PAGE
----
The Chinese New Year is a time to rejoice and have a merry time with the family and friends. As you get set to celebrate the most awaited day of the year in the Chinese calendar we have some of the facts that not many know of and you might be unaware of.
Here are 10 Things to know about Chinese New Year:
As soon as the clock strikes 12, every door and window in the house is opened to allow the old year to go out and welcome the new year in with good vibes during Chinese New year.
Every Chinese New Year, more than a billion people travel all over the world to their homes via planes, trains, buses, and cars. This phenomenon is known as Chunyan, and it is considered to be the world’s largest annual human migration.
The seventh day of the Chinese New Year that spans across 15 days is considered to be the birthday of ordinary or common man also known as Ren Ri which means everybody’s birthday on earth (meaning humans). According to Chinese traditions, the goddess Nuwa created human beings from yellow clay.
During Chinese New year, two important flowers are generally associated with the festival and decorations. The plum blossom, symbolises courage and hope, and the water narcissus symbolises good luck and prosperity.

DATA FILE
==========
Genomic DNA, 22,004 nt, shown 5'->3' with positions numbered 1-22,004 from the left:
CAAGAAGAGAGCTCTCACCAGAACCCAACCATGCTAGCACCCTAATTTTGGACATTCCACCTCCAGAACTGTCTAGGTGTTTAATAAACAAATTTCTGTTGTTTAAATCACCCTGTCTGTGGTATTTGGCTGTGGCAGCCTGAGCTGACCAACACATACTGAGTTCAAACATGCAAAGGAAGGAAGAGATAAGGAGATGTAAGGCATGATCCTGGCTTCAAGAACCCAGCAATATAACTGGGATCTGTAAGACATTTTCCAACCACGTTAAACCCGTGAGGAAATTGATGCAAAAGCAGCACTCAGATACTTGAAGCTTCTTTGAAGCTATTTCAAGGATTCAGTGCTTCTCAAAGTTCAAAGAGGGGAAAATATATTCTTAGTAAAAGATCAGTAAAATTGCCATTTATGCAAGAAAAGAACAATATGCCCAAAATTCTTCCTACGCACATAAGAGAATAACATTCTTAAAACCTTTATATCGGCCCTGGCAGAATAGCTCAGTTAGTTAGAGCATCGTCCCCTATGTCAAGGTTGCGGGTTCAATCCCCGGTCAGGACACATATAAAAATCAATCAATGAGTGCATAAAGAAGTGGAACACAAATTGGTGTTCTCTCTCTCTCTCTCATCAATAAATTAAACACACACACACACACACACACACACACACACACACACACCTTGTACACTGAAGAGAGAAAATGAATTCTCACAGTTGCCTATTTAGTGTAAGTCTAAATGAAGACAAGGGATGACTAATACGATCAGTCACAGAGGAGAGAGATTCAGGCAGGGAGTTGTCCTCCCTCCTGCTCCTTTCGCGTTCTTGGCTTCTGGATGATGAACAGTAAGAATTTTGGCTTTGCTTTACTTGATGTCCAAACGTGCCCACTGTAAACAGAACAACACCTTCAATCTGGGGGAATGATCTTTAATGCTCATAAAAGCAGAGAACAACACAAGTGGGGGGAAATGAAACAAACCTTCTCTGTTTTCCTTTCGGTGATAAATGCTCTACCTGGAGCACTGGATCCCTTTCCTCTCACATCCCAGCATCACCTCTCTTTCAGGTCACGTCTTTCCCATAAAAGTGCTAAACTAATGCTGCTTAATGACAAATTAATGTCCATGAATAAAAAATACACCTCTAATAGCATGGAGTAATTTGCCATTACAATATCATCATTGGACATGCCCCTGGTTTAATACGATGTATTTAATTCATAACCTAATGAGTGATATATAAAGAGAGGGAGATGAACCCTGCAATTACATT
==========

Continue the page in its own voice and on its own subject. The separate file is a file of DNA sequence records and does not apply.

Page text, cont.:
On the 8th day of the New Year, most families will enjoy a vegetarian meal which consists of 18 ingredients called jai. Each of these 18 ingredients symbolises something special. For instance, the lotus seed is eaten to get male offsprings, black moss seaweed is eaten to gain wealth, and bamboo shoots are believed to bring wellness.
Every New Year the log is decorated with red ribbons and embellishments and is traditionally lit and burnt for a night and smoldered for 12 days, to symbolise the 12 months of the Chinese year. This also symbolises the act of dispelling the darkness(ignorance) and welcoming the light to illuminate the mind, body and soul.
The 5th day of the Chinese New Year is known as Po Woo. Traditionally, people stay at home on this day to welcome the God of Wealth. They refrain from visiting friends or families because it is believed that visiting them will bring bad luck to both of them.
Did you know? People refrain from eating tofu during Chinese New year since it is white and the white colour symbolises death and misfortune in the Chinese culture.
In most of the homes during Chinese new year, fresh flowers are placed in and around the houses to symbolise rebirth and growth.
Dragon and lion dances and lion dances are traditionally performed during the Chinese New year to pray for good luck and drive away evil spirits.
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